Friday, May 18, 2012

Stamps, A Kids Tale

A few months ago my son went over to the bookcase, removed his starter stamp kit and went to the table. He began looking through the pages and getting a few stamps from the glassine envelope they were in. As I entered the room my jaw hit the floor and my heart fluttered a bit as he said “Hey Dad let's work on stamps.” I could not get my album and supplies fast enough.

You see, I have collected stamps off and on since I was a teenager. He has watched me ply my hobby numerous times and frequently I have encouraged and asked him to join in. But never with much success. I took him to the stamp shop, bought him stamps, taught him some about postal history and stamp making and ultimately bought him a starter kit that supplied a small album, stamps, hinges and a magnifier. We have dusted it off more than once. Unfortunately he just never really got motivated to collect. In some ways I blame myself because I may have tried to get him going on it a little young. The mint sheet of Yoda stamps with one single cut out (with scissors) is proof. Be that as it may, I always kept trying and hoped he would take a liking to it.

So you can imagine a father's joy when he, of his own free will, got his stamps out and was interested in working on them. So I dusted the starter kit off one last time and spent the first of numerous sessions collecting stamps with my son.

I have asked myself a few times why it seemed to take so long for him to jump in with me. Because my son wants to do just about everything else I do (except chores of course). From gaming to TV watching; movies, books, pretty much whatever. His Grandfather used to say he was like gum on my shoe. So it just baffled me why stamps would be different. Then it kind of dawned on me one day that just understanding the concept of mail and delivery, postage and stamp values can be things that children just don't hook up with at times. If it doesn't affect them or if they don't have a need for it, they have little attention for it. Sure he enjoyed being with me when I stamped. But actually doing it was something else. So what brought him to us was maturity and age. I had to let him decide he liked it. Not me. In his way he had to do it. I am so glad he did.

I am also glad that I tried as hard as I did because when he was ready he had the knowledge and tools at his fingertips to succeed. I didn't give up on him either. That I am thankful for. With this world of instant media, it is important for me and my children to have something that gets us out from behind a screen. If there is some frustration out there with kids who seem disinterested, I want to share some of the things I did to keep him on the outer ring of the hobby until he decided to come in.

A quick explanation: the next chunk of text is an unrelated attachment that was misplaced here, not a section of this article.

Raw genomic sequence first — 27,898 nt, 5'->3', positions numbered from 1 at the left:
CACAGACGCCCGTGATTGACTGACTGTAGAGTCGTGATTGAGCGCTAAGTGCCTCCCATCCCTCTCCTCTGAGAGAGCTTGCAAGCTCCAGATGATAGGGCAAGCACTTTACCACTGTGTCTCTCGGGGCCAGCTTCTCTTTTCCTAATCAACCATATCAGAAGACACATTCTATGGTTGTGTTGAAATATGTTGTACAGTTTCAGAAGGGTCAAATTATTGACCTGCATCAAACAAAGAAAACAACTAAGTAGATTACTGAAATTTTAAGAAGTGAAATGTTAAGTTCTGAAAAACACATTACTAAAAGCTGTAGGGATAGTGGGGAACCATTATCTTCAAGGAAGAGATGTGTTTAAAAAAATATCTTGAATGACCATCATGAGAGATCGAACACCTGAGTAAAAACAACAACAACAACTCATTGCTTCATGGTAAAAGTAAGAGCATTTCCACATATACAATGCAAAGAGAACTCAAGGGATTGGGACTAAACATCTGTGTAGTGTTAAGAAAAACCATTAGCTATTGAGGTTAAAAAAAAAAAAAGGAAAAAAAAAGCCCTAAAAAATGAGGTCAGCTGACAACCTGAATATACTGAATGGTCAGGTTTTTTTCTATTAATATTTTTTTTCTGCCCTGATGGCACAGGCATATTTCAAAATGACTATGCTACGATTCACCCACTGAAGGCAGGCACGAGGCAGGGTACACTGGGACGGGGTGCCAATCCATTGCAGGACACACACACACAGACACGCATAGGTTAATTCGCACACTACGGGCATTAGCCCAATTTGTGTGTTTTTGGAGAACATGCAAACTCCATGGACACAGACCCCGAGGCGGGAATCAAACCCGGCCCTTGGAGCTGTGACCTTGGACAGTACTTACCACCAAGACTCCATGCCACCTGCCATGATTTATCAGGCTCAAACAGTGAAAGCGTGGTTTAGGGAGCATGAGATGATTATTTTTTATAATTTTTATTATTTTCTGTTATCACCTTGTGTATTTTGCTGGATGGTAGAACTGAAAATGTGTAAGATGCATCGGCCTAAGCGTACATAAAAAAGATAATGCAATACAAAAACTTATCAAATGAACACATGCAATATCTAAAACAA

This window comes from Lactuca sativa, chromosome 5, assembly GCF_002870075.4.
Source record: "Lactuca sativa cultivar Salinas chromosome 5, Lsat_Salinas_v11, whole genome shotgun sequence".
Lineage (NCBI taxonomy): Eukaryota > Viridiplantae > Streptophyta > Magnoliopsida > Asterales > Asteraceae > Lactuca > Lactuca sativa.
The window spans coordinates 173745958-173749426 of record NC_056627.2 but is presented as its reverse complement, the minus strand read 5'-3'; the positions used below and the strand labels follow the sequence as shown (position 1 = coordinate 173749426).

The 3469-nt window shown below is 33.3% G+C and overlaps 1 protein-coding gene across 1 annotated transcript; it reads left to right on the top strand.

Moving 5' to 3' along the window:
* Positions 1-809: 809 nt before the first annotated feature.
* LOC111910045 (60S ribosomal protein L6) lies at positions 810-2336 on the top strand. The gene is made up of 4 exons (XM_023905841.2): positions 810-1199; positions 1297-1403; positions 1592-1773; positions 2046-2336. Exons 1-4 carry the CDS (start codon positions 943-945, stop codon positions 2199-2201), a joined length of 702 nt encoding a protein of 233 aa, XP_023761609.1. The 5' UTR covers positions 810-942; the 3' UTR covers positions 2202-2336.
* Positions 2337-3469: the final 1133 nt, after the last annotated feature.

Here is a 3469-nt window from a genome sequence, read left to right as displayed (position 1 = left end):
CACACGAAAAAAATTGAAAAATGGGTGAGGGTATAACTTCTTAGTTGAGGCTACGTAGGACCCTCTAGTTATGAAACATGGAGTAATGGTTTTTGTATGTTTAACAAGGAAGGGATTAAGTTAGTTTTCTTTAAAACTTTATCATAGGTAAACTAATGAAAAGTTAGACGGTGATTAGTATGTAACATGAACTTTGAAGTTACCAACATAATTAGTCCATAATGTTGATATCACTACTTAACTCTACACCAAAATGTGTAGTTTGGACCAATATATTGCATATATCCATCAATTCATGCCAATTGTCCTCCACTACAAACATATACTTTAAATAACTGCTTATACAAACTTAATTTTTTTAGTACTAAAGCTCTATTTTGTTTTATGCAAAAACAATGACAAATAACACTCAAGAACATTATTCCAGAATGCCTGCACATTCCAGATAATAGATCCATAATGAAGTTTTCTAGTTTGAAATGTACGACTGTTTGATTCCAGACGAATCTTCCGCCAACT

1. I invited him and always let him know he was welcome to join me – Just knowing that is important to kids. Keep the door open so they can walk through.
  2. Take them to the stamp store – The first couple of times I made it a “Hey let's go to the stamp store” event. But when he started turning a nose up to that I made it a “Hey since we are out, I need to go to the stamp store” event. That way I was not really forcing him to go and after some time he actually stops and looks at the merchandise. I know the day will come when he asks me to go and I can't wait.
  3. I have quite a few book marks to stamp resources on my computer. Off handed I have made sure he knows where they are and where the best ones go. As he has aged his computer usage has grown as well. Now he uses them regularly.
  4. Give them something to hold onto – In the beginning I gave my son a few stamps that I could careless what happens to them. Those floated around his room for a very long time. Sometimes on the floor, bed or toy box. But I knew he was messing and playing with them. When he got a little older a starter kit that you can get for under twenty bucks was in order. The rest of the story you know.

I love this hobby and I am sure the passion in many runs deeper than mine. It almost broke my heart that my son wasn't interested in it. But with a hefty amount of patience and understanding I have help him grow a real interest in stamps. There no guarantee that he will stay with it. But I think he will. I know all kids will not take up philately. But if there is a chance, this story shows that it can and will happen.

-submitted by Stamp Bears member (and upcoming author here),

thank you for reading and as always HAPPY STAMPING!!! 

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